Japan Geoscience Union Meeting 2016

Presentation information


Symbol H (Human Geosciences) » H-DS Disaster geosciences

[H-DS17] Geohazards in humid, tectonically active countries and their precursors

Tue. May 24, 2016 1:45 PM - 3:15 PM 202 (2F)

Convener:*Masahiro Chigira(Disaster Prevention Research Institute, Kyoto University), Satoru Kojima(Department of Civil Engineering, Gifu University), Hiroshi YAGI(Faculty of Art, Science and Education, Yamagata University), Taro Uchida(National Institute for Land and Infrastructure Management), Chair:Hiroshi YAGI(Faculty of Art, Science and Education, Yamagata University)

2:15 PM - 2:30 PM

[HDS17-03] Oxygen isotopic dendrochronology of a gigantic rock avalanche and its comparison with historical documents -an interim report of the research group on high resolution chronology of large deep-seated landslides

*Ryuji Yamada1, Kimio Inoue2, Yoshihiko Kariya3, Takumi Mitsutani4, Shoji Doshida5, Masaki Sano6, Zhen Li6, Takeshi Nakatsuka6 (1.National Research Institute for Earth Science and Disaster Prevention, 2.Sabo Frontier Foundation, 3.Senshu University, 4.Nara National Research Institute for Cultural Properties Repository, 5.National Research Institute of Fire and Disaster, 6.Research Institute for Humanity and Nature)

Keywords:dendrochronology, oxygen isotope ratios, large landslide, Akaishi Range, Gokishichido earthquake

A lot of huge granitic rock clasts are located on the bank of Dondokosawa River in the east of Mount Ho-ou, the Akaishi Range, central Japan. Radiocarbon ages of tree trunk samples buried in the sediment around the river imply that the giant clasts were originated from a gigantic rock avalanche, and formed natural dams in the ninth century (Kariya, 2012, TJGU, 33: 297-313). In this study, we performed oxygen isotopic dendrochronology analysis in order to reveal the inducement of this ancient rock avalanche and the depositional process of the clasts. The sample for dating (DDK03) was a disk-cut fossil wood log of Japanese cypress (Chamaecyparis obtusa; ca. 50 cm diameter, and ca. 400 years old estimated by counting annual rings) that was found one meter below the surface of the lacustrine sediment in the Dondokosawa natural dam. Cellulose was extracted directly from a thin wood plate (1 mm thick and 1 cm wide) that was sliced parallel to the butt end of the disk. 53 cellulose rings at the outer most part of the disk were dissected out and their oxygen isotope ratios were measured with the combined instrument of a pyrolysis-type elemental analyzer and an isotope ratio mass spectrometer, installed at the Research Institute for Humanity and Nature, Kyoto, Japan. We compared the inter-annual variations in oxygen isotope ratios of cellulose for DDK03 with those of predated master chronologies made for the Kiso-hinoki cypress, and determined that DDK03 died at AD 883+x (1 < x < several years).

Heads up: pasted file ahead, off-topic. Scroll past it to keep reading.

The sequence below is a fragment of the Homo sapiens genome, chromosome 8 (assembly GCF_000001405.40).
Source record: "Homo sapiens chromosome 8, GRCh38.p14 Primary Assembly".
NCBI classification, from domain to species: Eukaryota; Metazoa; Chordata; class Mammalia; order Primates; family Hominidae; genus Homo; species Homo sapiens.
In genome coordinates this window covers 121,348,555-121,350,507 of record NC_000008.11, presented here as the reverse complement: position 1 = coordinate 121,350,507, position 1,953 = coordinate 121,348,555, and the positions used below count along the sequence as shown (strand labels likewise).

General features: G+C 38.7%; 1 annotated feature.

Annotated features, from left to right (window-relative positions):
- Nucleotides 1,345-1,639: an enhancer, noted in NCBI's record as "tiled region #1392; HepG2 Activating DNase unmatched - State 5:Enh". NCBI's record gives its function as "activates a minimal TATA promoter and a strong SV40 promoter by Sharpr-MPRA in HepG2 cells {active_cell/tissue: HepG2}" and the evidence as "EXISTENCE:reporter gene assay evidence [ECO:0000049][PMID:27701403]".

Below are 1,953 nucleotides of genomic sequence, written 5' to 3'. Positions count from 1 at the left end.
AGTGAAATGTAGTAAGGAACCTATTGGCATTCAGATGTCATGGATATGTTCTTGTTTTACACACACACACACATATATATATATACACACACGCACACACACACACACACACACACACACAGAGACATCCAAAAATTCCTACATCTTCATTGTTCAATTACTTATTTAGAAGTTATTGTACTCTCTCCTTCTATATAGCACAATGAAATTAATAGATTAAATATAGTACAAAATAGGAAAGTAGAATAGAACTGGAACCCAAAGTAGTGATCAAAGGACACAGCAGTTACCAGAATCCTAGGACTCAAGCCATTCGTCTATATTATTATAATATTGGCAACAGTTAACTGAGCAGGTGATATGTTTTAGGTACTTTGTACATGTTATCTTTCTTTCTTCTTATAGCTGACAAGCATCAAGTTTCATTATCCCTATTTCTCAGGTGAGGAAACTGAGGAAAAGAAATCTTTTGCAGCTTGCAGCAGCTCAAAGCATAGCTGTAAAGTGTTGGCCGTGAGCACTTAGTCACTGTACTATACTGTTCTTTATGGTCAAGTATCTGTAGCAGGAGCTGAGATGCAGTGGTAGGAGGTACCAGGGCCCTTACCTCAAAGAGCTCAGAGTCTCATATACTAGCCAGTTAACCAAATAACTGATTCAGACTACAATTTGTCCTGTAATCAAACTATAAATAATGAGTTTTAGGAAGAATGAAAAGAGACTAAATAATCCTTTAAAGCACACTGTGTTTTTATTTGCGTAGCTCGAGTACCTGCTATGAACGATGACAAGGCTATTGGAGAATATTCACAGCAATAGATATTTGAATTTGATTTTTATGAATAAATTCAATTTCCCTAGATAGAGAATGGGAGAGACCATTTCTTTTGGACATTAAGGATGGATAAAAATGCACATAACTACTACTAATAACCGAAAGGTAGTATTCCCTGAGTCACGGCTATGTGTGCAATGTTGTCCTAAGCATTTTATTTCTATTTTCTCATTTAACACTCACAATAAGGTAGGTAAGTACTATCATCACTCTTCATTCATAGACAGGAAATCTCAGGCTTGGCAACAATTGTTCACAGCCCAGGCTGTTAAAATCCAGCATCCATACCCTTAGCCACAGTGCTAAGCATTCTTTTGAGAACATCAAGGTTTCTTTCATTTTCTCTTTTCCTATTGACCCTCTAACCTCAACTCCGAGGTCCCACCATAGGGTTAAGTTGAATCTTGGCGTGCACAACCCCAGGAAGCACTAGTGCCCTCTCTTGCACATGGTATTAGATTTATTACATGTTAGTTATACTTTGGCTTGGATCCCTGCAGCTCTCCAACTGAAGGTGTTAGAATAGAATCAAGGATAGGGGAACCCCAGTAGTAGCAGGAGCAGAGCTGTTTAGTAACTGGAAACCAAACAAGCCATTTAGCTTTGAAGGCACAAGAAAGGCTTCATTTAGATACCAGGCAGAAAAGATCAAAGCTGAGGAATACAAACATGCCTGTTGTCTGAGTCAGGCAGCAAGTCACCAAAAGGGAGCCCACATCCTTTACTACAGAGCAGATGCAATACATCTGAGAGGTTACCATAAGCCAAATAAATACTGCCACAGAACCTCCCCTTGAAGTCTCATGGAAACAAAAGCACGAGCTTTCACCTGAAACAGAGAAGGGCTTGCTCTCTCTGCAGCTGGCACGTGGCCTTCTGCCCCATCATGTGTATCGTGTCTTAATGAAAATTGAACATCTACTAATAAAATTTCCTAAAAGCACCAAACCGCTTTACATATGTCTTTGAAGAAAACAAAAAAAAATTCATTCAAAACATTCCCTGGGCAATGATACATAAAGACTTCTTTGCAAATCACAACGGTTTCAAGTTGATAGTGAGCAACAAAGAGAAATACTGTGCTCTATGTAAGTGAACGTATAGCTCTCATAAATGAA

On the basis of radiocarbon age of 809-987 CalAD (2-sigma) measured for another tree trunk sample at the same outcrop (DDK-D: Kariya, 2012), four candidates of paleoseismic events can be listed in existing documents (e.g., Usami, et al., 2013, Materials for Comprehensive List of Destructive Earthquakes in Japan, 599-2012, Tokyo University Press), such as earthquakes at AD 841 in Shinano area, AD 841 Izu, AD 878 Kanto resion, and AD 887 Goki-Shichido, if it is assumed that the rock avalanche was induced by strong ground motion from a large earthquake. Oxygen isotopic dendrochronology age of DDK03 (AD 883+x), however, narrows the four candidates down to a single one of the AD 887 Goki-Shichido earthquake. This is consistent with Kariya et al. (2014; JPGU 2014, HDS29-P01); they performed conventional dendrochronology of the same DDK03 sample with the use of the fluctuation pattern of tree ring width and microscopic observation of cell structures of the outer most tree ring, and concluded that DDK03 died in the late summer of AD887 and that slope movement related to the rock avalanche might have been caused by the AD 887 Goki-Shichido earthquake.
This study was partly supported by the 2015 open grant of Japan Society of Erosion Control Engineering.